According to BABI Finance, the holder usually buys Bitcoin when the price falls. This wallet received the majority of its holdings through transfers from various accounts. About 20,000 BTC came from Huobi and HaoBTC, the Chinese cryptocurrency exchange. Another 67,000 Bitcoins were sent from an additional 14 accounts and the remaining 7,800 BTC are the result of small transfers from multiple accounts.
Cryptocurrency Business and Enterprises in China
The Mining Industry in China
Despite the ever-growing risks, most cryptocurrency mining is still concentrated in China. The largest ASIC equipment producer Bitmain is located in Beijing and mining farms have become a township forming enterprise. The chart below shows that Chinese mining pools such as BTC.com, F2Pool and Antpool are the largest market players in the industry:
According to Quartz, China holds ⅔ of all the hashrate on the Bitcoin network. This has at times led to fears that China has full control over Bitcoin.
The main reasons for Chinese mining dominance are low electricity costs and land renting in Xinjiang, Inner Mongolia, Yunnan and Sichuan. According to local mining farm operators, in the summer, the cost of a kilowatt of electricity in the southeastern provinces is $0.037. Thus, the daily profit of one mining device is anywhere from $1.00 to $3.38.
Up until the end of 2017, Chinese trading comprised the central engine of the global cryptocurrency market. It had the largest cryptocurrency exchanges with multi-million daily volumes. However, after the ICO ban, the situation has changed.
The platforms worried by such measures began to shut down their business operations in China and move their companies to other jurisdictions more favorable to the new industry.
Binance, the brainchild of Changpeng Zhao, was created by a Chinese team, although they have since formally relocated in Malta. Also, OKEx and Huobi are exchanges of Chinese origin, and they also have felt it necessary to “leave” China.
National Chinese cryptocurrency
After China banned crypto, the government decided to create its own cryptocurrency. However, it is more a digital version of the Yuan than a cryptocurrency in its own right.
By design, this digital currency should replace cash and other cryptocurrencies and strengthen the position of the Yuan in the global arena. Also, due to the widespread use of WeChat Pay and AliPay, the Chinese government is losing its control over cash-flow. Blockchain will help to restore this control by making all transactions in private payment systems traceable. Users and businesses will be able to download mobile wallets and exchange their money for digital currency, and then make payments with it.
The Chinese central bank will receive full control over all operations and will be basically the issuer of the coin. The national cryptocurrency has been under development for several years and is almost ready to be launched. However, the exact launch date hasn’t been revealed yet.
The Prospects of Cryptocurrency in China
As we know, things are very much still up in the air with cryptocurrency in China. One thing that analysts have keyed in on is that the China Electronic Information Industry Development, in conjunction with the Chinese Government, has been publishing a rating of public blockchains and cryptocurrencies each month.
They rate the projects according to three categories: technology, use-cases and innovation and sum them up with a single score. For instance, in July they put EOS, ETH and TRON in the first three places, while placing Bitcoin back in 11th place. However, the official Xinhua state media agency later claimed that Bitcoin has the characteristics of an ideal “safe haven” for investors.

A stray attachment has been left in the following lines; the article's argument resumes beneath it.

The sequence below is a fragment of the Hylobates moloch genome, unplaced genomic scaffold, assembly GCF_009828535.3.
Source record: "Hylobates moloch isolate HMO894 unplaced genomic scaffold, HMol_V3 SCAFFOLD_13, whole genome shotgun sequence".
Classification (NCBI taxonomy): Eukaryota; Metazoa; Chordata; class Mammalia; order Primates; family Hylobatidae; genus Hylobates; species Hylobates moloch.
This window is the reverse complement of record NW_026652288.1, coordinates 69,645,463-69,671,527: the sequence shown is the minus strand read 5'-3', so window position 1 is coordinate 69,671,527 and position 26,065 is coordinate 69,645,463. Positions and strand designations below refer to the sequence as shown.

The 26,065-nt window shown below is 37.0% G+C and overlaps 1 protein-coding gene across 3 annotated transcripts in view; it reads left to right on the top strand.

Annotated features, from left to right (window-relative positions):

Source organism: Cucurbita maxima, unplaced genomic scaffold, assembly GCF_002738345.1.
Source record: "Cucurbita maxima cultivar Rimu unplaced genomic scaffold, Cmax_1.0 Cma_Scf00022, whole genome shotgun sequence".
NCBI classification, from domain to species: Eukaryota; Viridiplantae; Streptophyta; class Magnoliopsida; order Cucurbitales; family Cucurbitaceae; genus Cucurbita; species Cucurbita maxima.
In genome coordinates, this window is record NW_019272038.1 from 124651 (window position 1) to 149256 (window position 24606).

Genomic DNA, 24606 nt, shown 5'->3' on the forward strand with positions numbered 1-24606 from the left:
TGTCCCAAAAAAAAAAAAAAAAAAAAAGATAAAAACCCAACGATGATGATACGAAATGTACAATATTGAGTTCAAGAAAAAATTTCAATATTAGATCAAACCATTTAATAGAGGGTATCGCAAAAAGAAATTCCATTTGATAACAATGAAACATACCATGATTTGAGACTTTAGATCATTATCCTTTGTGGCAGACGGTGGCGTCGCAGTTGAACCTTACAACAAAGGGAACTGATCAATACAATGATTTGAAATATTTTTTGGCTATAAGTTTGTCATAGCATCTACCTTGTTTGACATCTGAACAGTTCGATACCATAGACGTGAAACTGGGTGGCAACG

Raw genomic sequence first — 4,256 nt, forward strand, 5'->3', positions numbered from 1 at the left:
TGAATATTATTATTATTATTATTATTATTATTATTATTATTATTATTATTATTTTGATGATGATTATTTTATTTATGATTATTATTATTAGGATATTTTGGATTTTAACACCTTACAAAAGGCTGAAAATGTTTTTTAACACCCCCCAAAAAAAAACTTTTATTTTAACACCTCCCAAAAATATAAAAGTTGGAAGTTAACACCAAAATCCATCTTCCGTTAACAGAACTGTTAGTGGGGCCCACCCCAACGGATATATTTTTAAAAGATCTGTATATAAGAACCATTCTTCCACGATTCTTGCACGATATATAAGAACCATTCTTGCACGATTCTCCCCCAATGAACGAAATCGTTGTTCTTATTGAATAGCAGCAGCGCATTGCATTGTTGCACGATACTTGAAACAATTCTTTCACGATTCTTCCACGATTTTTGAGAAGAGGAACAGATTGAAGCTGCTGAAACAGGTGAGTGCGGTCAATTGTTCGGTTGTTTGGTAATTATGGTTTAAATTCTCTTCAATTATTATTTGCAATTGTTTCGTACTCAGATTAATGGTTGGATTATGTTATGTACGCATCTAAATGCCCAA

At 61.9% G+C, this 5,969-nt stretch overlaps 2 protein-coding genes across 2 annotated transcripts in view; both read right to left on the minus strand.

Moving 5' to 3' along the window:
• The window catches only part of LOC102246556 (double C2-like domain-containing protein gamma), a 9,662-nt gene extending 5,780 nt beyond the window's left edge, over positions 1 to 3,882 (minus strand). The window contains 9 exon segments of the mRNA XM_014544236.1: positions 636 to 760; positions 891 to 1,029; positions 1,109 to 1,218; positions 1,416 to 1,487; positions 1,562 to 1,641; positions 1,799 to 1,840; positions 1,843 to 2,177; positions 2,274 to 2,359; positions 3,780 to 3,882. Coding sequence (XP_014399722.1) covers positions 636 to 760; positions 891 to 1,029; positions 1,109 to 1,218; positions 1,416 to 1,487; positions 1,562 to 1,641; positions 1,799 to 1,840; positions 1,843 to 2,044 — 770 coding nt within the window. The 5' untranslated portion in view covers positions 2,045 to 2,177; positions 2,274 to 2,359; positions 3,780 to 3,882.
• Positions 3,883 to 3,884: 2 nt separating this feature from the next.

As opposed to crypto, as in digital currency, blockchain technology has always been looked upon more favorably in China. In 2017, thanks to its impressive scientific potential, Chinese companies filed the most blockchain patents worldwide, increasing the number of Chinese blockchain patents by almost 4 times since 2016.
Also, Alibaba, the Chinese e-commerce giant, holds the majority of application-orientated Blockchain patents, used in areas such as healthcare, public welfare and logistics.
Meanwhile cryptocurrency businesses have had to adapt to new challenges. When people started talking about a possible ban on mining, Chinese miners began to look closely at other jurisdictions with relatively inexpensive electricity and a not-too-hot climate, including Iceland, Canada and the United States.
Some well-known market players began to resort to business diversification. For example, the largest manufacturer of mining equipment, Bitmain, has begun exploring the development of artificial intelligence as an alternative source of revenue.
Despite China constituting a big share of the global cryptocurrency industry, the government has still moved forward with restricting it. Even though the biggest exchanges in the world were created by Chinese teams, legally they are located in other countries.
The possible ban on mining is threatening to produce a similar effect. As a result, China is losing some of its sheen as a cryptocurrency country in the global market. On the other hand, the regulations also have had a bright side.
Unfortunately, scammers and bad actors have set up camp in the crypto space. The strict regulations in China, even though the may be stunting growth, are also have the effect of purging the industry — at least in China — of snake oil salesmen.
Yes, China has a complicated relationship with cryptocurrency at the state level, however, its enthusiasm for blockchain technology is still remarkable. It is safe to say that people can expect a number of breakthroughs in blockchain technology from China, be they tied to big data, the Internet of things or even the future of cryptocurrencies.
Featured image via Pixabay.
Written by: Solomon Brown, head of PR at Freewallet
Solomon has a wide background in crypto and blockchain technologies. After promoting several blockchain startups, Solomon started his tenure with Freewallet in 2018, firstly as a PR manager, before moving to his current position as head of the PR department.